1. At the Walking Dunes, Eastern Long Island
That a bent piece of straw made a circle in the sand.
That it represents the true direction of the wind.
Beach grass, tousled phragmite.
Bone-white dishes, scoops and bowls, glaring without seeing.
An accordion of creases on the downhill, sand drapery.
The cranberry bushes biting down to survive.
And the wind’s needlework athwart the eyeless Atlantic.
And the earless roaring in the shape of a sphere.
A baritone wind, tuned to the breath of the clouds.
Pushing sand that made a hilly prison of time.
For wind and water both move inland.
Abrading scrub — the stunted, the dwarfed, the bantam.
A fine sandpaper, an eraser as wide as the horizon.
Itself made of galaxies, billions against the grain.
Sand: the mortal infinitude of a single rock.
2. Walking in the Drowning Forest
Pitch pine, thirty-five-foot oaks to their necks in sand.
That the ocean signals the lighthouse.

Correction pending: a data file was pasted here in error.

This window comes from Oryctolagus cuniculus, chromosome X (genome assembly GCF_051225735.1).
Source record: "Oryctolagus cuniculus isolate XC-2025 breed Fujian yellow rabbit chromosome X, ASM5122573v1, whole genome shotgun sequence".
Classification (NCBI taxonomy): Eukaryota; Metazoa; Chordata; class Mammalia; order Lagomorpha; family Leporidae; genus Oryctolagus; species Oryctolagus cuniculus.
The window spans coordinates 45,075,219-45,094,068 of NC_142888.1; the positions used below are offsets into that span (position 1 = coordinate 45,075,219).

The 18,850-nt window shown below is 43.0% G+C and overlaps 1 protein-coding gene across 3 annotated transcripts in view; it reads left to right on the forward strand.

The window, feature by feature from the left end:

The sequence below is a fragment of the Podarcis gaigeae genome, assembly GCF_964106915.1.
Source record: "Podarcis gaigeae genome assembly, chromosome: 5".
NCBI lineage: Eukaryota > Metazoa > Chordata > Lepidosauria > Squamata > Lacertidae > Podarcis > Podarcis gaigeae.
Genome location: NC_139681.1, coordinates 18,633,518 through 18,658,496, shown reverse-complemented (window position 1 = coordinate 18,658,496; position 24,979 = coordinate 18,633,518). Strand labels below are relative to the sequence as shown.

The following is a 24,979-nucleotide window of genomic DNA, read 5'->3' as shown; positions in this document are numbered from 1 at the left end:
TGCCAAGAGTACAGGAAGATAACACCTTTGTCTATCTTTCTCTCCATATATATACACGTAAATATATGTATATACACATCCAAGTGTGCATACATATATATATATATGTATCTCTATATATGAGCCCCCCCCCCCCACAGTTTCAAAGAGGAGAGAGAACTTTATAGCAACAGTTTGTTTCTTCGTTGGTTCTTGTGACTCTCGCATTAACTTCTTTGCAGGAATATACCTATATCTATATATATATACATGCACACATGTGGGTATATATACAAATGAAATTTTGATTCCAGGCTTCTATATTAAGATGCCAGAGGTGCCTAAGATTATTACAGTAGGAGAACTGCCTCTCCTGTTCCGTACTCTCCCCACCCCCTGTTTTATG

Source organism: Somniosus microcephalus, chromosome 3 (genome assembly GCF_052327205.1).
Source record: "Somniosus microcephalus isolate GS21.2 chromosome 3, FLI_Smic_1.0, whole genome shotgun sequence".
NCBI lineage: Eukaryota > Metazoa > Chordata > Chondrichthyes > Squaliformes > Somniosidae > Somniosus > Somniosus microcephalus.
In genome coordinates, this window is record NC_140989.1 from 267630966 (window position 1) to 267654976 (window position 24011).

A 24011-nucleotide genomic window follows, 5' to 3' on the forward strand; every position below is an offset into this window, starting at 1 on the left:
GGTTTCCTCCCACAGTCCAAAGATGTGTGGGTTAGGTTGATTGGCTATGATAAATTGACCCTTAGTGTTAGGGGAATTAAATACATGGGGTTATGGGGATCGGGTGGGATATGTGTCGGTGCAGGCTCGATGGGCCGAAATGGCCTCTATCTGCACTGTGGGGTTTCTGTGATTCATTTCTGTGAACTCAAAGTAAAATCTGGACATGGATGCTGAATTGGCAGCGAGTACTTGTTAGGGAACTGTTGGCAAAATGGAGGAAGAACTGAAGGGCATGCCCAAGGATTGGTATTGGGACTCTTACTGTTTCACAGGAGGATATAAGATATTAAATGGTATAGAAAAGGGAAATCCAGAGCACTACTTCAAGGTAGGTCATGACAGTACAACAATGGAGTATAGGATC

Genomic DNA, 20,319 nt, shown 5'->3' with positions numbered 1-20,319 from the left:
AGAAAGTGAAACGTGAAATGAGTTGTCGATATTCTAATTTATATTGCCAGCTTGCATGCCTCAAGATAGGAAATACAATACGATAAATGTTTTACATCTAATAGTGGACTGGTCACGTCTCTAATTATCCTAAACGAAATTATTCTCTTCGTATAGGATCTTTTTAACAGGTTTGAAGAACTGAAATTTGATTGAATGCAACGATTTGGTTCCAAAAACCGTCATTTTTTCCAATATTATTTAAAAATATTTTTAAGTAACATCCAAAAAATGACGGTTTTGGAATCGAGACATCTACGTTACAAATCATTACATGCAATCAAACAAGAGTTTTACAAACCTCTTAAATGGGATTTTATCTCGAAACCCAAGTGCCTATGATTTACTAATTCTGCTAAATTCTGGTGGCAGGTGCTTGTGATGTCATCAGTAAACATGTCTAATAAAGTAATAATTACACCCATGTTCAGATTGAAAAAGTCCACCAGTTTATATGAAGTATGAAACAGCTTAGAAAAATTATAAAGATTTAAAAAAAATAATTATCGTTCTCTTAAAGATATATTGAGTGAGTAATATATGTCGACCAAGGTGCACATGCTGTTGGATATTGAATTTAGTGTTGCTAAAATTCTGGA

Gull feathers call to the fox that left them behind.
Impressions of deer feet, dog feet and gull claws.
The piping plover in seclusion.
Somewhere the blind owl to be healed at sunset.
Here is artistry beyond self-flattery.
A rootworks wiser than the ball of yarn we call the brain.
A mindless, eyeless, earless skin-sense.
To which the crab comes sideways.
With which the sunken ship shares its secrets.
From which no harness can protect one, nor anchor fix one.
He knows, who has paddled an hour with one oar.
He knows, who has worn the whitecaps.
Who has slipped from the ferry or leaped from the bridge.
To be spoken of, though no one knows.